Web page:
Search

How to form long lasting habits

Often when I meet a client for the first time in the inital consultation they will bombard me with a list of things in their life that they are not happy with and that needs to be addressed. Dealing with these issues is far more comlex than a 45-60 minute personal training session once a week. Although this is a great starting point it wont be enough to get a client to their desired goals. Rather than avoiding these barriers I teach my clients to identify and address these issues so they can manage them head on s in order to establish new habits.


The purpose of this blog is to inform, eduacte and empower you to create long lasting habits backed by the neurological science behind how habits are formed. I will share with you a few methods that can be implemented in your lives to form new habits.

What is a habit and how are they created?

The simplified answer;


'Habits are actions that our nervous system has learned through repetition'.


This may or may not work in our favor, depending on the formed habit.

Studies have shown, upon waking up at least 70% of our actions are based on habitual behavior (making our bed, cleaning our teeth, eating or not eating breakfast) We don’t think about these things they tend to just happen in pretty much the exact same order each day.

Why is this?

Through a process called “automaticity”. Neuron circuits formed over time through repetition of a specific action fire in our brain enabling us to perform the activity automatically. Don’t get lost in the scientific terminology, this is just a fancy way of stating that; Because we have a habit so deeply ingrained into our behavior, performing the action requires very little physical and mental effort.

The goal of creating a habit is to get into a state of “automaticity”

In essence, the best way to form any habit is through continuous repetitions of the chosen behavior/activity.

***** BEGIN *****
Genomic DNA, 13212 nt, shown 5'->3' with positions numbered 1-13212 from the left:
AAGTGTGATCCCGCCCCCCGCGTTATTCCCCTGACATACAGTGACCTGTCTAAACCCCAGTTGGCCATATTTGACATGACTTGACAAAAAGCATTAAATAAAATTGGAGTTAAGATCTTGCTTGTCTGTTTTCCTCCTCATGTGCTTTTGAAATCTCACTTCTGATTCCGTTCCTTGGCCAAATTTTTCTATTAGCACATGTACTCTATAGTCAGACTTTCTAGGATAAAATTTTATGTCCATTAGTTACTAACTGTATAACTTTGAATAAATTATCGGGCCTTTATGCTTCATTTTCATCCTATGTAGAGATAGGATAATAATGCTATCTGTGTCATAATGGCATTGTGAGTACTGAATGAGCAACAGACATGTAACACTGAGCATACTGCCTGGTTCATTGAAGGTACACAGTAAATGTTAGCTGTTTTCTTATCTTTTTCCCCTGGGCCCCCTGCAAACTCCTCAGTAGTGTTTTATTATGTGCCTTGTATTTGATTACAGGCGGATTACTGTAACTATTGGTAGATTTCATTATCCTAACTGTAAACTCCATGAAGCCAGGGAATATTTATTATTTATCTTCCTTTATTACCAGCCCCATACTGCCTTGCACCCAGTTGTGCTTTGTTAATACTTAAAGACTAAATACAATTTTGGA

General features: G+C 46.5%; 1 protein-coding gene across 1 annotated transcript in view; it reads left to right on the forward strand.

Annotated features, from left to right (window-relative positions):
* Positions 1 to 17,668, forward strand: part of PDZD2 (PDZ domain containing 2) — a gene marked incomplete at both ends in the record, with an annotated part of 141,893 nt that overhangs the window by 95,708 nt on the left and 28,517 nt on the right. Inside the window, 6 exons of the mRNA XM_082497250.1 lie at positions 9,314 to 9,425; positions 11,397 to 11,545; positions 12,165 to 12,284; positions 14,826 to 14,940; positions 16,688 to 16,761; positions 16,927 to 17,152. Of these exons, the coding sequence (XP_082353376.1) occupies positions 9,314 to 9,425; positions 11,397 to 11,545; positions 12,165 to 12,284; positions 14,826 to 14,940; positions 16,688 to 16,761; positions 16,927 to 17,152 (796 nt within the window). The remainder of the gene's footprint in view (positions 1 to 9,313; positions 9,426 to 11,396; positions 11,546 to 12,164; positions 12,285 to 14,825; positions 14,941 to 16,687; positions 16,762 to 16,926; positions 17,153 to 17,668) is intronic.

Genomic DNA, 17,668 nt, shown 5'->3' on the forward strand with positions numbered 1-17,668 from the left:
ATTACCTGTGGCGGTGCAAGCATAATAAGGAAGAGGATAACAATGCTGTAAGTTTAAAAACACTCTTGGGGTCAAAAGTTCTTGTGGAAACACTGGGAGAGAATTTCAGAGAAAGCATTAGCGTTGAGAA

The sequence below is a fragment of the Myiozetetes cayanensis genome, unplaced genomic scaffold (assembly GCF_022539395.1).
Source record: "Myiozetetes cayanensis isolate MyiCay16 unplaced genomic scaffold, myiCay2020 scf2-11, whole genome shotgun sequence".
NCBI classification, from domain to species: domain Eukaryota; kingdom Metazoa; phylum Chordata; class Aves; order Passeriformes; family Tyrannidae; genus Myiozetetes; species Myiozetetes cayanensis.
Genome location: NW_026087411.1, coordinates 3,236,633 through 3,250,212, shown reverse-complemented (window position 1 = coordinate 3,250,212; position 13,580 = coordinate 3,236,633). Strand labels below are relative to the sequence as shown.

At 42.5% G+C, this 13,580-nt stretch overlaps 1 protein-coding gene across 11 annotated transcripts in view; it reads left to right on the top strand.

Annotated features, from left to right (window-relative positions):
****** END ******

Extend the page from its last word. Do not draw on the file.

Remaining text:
The hardest part of creating any new habit is starting.

A simple method you can use to start and stick to your new habit is referred to as;

‘The procedural habit method’

1. Think about the habit you want to form.

(e.g. you want to do 30 minutes of exercise 5 x days a week)

2. Proceed to visualize each sequence of how that habit will look in the exact order you want the habit to look.

(e.g. getting up in the morning, making a coffee, packing your gym bag and towel, driving to the gym and exercising) similar to following a recipe in a cookbook!

3. Execute the habit shortly afterward.

Research has shown that by just implementing this simple visual strategy you have a far higher chance of not only partaking in the new behavior but also sticking to it.

My advice when it comes to attempting to form any habitual behavior is to start small. Ofcourse, identify the big picture but don’t attack the goal from an unrealistic approach.

Like lifting weights in the gym or improving any aspect of your health and fitness you must slowly build up volume over time to successfully progress.


Lifestyle changes don’t come easy and they certainly don't feel natural.

Perhaps consider a change in your current environment.


Do the people you surround yourself with support the new habits you are trying to install? if the answer is a resounding "No" the best thing you can do is remove yourself from the environment.


Will this be an easy process?

no, but nothing worth having comes at an easy price.


It sounds cliche but when you start surrounding yourself with likeminded individuals your challenges won't feel so 'challenging'.


Speak soon,

Spike






9 views0 comments